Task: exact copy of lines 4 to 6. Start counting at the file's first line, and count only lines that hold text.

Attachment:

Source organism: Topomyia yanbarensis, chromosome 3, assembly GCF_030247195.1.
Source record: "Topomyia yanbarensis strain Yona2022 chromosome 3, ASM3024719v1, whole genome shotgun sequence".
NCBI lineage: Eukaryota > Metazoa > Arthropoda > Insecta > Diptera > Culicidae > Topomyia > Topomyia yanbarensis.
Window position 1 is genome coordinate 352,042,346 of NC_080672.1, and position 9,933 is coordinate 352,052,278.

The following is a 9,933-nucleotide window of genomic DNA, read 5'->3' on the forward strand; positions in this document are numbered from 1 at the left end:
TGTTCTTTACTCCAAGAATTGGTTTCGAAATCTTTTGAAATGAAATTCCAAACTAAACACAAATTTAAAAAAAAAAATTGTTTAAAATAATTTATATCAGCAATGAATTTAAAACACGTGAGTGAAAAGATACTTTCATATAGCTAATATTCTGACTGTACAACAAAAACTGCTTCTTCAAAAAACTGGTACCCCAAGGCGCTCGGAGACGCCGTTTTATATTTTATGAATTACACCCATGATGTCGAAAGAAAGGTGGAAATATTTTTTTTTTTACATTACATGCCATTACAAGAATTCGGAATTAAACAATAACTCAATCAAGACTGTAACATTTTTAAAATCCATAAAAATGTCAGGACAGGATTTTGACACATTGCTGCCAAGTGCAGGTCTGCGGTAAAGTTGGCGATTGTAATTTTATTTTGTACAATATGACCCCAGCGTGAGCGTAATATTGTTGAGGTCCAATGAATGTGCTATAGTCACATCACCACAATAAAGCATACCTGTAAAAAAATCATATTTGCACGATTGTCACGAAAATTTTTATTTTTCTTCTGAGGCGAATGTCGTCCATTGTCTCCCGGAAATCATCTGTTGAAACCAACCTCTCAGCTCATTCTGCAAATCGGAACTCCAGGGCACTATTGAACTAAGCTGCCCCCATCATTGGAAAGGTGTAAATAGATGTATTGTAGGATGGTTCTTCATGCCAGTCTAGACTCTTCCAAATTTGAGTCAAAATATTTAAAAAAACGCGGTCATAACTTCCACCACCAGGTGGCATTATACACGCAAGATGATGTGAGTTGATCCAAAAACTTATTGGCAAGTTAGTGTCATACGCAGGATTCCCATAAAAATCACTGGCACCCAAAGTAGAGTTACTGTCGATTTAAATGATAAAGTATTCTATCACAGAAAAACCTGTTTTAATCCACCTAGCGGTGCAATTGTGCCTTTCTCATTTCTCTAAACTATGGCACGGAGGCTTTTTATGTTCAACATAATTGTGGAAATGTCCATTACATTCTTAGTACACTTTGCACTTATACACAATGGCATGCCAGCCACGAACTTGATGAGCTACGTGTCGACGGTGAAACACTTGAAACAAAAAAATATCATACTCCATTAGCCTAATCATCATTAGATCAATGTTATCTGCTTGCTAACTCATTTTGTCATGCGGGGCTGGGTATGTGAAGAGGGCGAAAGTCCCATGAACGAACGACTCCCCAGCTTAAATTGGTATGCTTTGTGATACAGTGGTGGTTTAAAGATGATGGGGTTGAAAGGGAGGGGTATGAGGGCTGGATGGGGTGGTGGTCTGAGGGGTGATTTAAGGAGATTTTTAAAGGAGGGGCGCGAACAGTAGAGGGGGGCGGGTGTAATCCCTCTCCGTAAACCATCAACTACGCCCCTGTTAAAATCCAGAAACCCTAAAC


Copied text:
Window position 1 is genome coordinate 352,042,346 of NC_080672.1, and position 9,933 is coordinate 352,052,278.

The following is a 9,933-nucleotide window of genomic DNA, read 5'->3' on the forward strand; positions in this document are numbered from 1 at the left end:
TGTTCTTTACTCCAAGAATTGGTTTCGAAATCTTTTGAAATGAAATTCCAAACTAAACACAAATTTAAAAAAAAAAATTGTTTAAAATAATTTATATCAGCAATGAATTTAAAACACGTGAGTGAAAAGATACTTTCATATAGCTAATATTCTGACTGTACAACAAAAACTGCTTCTTCAAAAAACTGGTACCCCAAGGCGCTCGGAGACGCCGTTTTATATTTTATGAATTACACCCATGATGTCGAAAGAAAGGTGGAAATATTTTTTTTTTTACATTACATGCCATTACAAGAATTCGGAATTAAACAATAACTCAATCAAGACTGTAACATTTTTAAAATCCATAAAAATGTCAGGACAGGATTTTGACACATTGCTGCCAAGTGCAGGTCTGCGGTAAAGTTGGCGATTGTAATTTTATTTTGTACAATATGACCCCAGCGTGAGCGTAATATTGTTGAGGTCCAATGAATGTGCTATAGTCACATCACCACAATAAAGCATACCTGTAAAAAAATCATATTTGCACGATTGTCACGAAAATTTTTATTTTTCTTCTGAGGCGAATGTCGTCCATTGTCTCCCGGAAATCATCTGTTGAAACCAACCTCTCAGCTCATTCTGCAAATCGGAACTCCAGGGCACTATTGAACTAAGCTGCCCCCATCATTGGAAAGGTGTAAATAGATGTATTGTAGGATGGTTCTTCATGCCAGTCTAGACTCTTCCAAATTTGAGTCAAAATATTTAAAAAAACGCGGTCATAACTTCCACCACCAGGTGGCATTATACACGCAAGATGATGTGAGTTGATCCAAAAACTTATTGGCAAGTTAGTGTCATACGCAGGATTCCCATAAAAATCACTGGCACCCAAAGTAGAGTTACTGTCGATTTAAATGATAAAGTATTCTATCACAGAAAAACCTGTTTTAATCCACCTAGCGGTGCAATTGTGCCTTTCTCATTTCTCTAAACTATGGCACGGAGGCTTTTTATGTTCAACATAATTGTGGAAATGTCCATTACATTCTTAGTACACTTTGCACTTATACACAATGGCATGCCAGCCACGAACTTGATGAGCTACGTGTCGACGGTGAAACACTTGAAACAAAAAAATATCATACTCCATTAGCCTAATCATCATTAGATCAATGTTATCTGCTTGCTAACTCATTTTGTCATGCGGGGCTGGGTATGTGAAGAGGGCGAAAGTCCCATGAACGAACGACTCCCCAGCTTAAATTGGTATGCTTTGTGATACAGTGGTGGTTTAAAGATGATGGGGTTGAAAGGGAGGGGTATGAGGGCTGGATGGGGTGGTGGTCTGAGGGGTGATTTAAGGAGATTTTTAAAGGAGGGGCGCGAACAGTAGAGGGGGGCGGGTGTAATCCCTCTCCGTAAACCATCAACTACGCCCCTGTTAAAATCCAGAAACCCTAAAC